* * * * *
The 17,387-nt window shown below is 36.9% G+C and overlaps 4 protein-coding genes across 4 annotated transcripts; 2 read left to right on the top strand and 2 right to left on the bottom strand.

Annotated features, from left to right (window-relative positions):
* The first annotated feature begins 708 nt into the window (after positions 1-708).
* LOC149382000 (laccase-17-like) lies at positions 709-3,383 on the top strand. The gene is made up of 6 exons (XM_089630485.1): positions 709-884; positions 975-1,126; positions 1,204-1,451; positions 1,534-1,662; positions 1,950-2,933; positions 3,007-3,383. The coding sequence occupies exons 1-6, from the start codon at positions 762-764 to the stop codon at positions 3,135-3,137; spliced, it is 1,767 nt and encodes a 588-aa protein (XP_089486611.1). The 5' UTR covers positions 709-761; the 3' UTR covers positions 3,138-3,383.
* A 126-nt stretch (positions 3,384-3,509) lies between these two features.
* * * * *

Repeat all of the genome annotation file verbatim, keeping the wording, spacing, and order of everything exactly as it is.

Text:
The 17,387-nt window shown below is 36.9% G+C and overlaps 4 protein-coding genes across 4 annotated transcripts; 2 read left to right on the top strand and 2 right to left on the bottom strand.

Annotated features, from left to right (window-relative positions):
* The first annotated feature begins 708 nt into the window (after positions 1-708).
* LOC149382000 (laccase-17-like) lies at positions 709-3,383 on the top strand. The gene is made up of 6 exons (XM_089630485.1): positions 709-884; positions 975-1,126; positions 1,204-1,451; positions 1,534-1,662; positions 1,950-2,933; positions 3,007-3,383. The coding sequence occupies exons 1-6, from the start codon at positions 762-764 to the stop codon at positions 3,135-3,137; spliced, it is 1,767 nt and encodes a 588-aa protein (XP_089486611.1). The 5' UTR covers positions 709-761; the 3' UTR covers positions 3,138-3,383.
* A 126-nt stretch (positions 3,384-3,509) lies between these two features.